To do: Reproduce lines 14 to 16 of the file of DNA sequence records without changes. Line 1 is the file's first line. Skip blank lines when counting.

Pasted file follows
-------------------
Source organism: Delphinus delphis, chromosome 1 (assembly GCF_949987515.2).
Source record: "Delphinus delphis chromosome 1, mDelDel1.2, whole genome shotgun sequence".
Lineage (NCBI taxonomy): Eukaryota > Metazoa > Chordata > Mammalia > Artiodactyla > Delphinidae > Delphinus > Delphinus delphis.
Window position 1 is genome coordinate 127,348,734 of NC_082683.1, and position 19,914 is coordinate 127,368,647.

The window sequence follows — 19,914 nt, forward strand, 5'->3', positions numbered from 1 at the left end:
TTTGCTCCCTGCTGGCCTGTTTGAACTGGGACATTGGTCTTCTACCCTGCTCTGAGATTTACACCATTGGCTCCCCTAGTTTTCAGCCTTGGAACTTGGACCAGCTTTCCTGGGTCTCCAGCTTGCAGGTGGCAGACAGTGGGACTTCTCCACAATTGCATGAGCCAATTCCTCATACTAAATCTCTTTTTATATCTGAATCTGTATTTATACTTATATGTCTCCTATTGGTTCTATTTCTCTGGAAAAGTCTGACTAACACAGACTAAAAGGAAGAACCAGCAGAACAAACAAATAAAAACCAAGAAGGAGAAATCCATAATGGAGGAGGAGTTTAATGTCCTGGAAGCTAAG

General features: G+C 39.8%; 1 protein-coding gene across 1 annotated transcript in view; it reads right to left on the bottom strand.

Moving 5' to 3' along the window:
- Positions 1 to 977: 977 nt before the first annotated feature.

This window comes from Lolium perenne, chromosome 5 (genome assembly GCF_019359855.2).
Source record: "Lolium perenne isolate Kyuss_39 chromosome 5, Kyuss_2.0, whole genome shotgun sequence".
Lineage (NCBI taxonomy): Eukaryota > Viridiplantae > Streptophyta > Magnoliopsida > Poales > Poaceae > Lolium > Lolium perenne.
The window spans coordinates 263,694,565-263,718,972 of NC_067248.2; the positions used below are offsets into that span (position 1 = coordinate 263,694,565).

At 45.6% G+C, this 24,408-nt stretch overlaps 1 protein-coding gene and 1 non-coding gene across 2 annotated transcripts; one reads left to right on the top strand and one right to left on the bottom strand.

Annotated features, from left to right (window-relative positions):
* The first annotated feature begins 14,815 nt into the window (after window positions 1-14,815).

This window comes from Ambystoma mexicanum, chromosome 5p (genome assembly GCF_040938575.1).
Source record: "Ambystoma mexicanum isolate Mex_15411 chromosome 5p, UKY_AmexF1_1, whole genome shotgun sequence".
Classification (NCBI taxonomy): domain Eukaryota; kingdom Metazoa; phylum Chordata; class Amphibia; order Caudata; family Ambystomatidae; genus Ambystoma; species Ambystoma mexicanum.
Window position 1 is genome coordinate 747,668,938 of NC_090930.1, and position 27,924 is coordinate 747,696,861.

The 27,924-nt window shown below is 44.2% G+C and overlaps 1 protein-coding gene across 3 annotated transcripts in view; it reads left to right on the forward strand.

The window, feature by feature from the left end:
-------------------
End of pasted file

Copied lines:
At 45.6% G+C, this 24,408-nt stretch overlaps 1 protein-coding gene and 1 non-coding gene across 2 annotated transcripts; one reads left to right on the top strand and one right to left on the bottom strand.

Annotated features, from left to right (window-relative positions):
* The first annotated feature begins 14,815 nt into the window (after window positions 1-14,815).